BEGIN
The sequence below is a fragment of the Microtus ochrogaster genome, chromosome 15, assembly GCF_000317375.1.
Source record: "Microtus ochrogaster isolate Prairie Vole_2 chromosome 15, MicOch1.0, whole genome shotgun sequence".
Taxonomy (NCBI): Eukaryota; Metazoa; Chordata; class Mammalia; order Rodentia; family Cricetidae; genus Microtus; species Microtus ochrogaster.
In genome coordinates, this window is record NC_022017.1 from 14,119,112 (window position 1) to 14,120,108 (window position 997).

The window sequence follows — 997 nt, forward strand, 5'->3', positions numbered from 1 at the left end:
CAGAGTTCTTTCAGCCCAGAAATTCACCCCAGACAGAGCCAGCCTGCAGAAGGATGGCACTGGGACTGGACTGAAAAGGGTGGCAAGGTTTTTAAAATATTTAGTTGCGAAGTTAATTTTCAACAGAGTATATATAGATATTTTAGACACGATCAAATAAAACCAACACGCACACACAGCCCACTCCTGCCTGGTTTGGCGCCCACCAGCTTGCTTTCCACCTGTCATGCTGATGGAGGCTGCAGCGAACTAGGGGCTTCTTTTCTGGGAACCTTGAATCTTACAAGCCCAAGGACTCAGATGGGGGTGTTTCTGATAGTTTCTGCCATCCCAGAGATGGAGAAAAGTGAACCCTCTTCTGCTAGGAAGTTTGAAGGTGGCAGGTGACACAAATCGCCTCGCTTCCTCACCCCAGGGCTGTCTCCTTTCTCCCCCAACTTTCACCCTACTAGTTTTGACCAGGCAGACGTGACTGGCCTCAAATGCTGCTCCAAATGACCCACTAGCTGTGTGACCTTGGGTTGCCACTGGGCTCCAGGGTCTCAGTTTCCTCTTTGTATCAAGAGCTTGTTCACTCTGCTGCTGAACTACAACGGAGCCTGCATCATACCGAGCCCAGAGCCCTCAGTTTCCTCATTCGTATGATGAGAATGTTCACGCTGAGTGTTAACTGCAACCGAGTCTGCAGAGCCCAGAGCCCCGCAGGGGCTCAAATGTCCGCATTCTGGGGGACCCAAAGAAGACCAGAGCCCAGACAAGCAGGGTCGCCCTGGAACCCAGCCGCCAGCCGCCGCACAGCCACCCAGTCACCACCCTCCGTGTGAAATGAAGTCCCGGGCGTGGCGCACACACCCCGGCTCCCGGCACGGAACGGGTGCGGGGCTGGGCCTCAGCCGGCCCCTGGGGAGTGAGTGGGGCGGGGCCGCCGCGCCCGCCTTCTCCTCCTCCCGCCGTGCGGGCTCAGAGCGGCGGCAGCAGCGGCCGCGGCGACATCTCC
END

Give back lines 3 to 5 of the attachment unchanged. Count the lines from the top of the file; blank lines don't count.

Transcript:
Taxonomy (NCBI): Eukaryota; Metazoa; Chordata; class Mammalia; order Rodentia; family Cricetidae; genus Microtus; species Microtus ochrogaster.
In genome coordinates, this window is record NC_022017.1 from 14,119,112 (window position 1) to 14,120,108 (window position 997).

The window sequence follows — 997 nt, forward strand, 5'->3', positions numbered from 1 at the left end: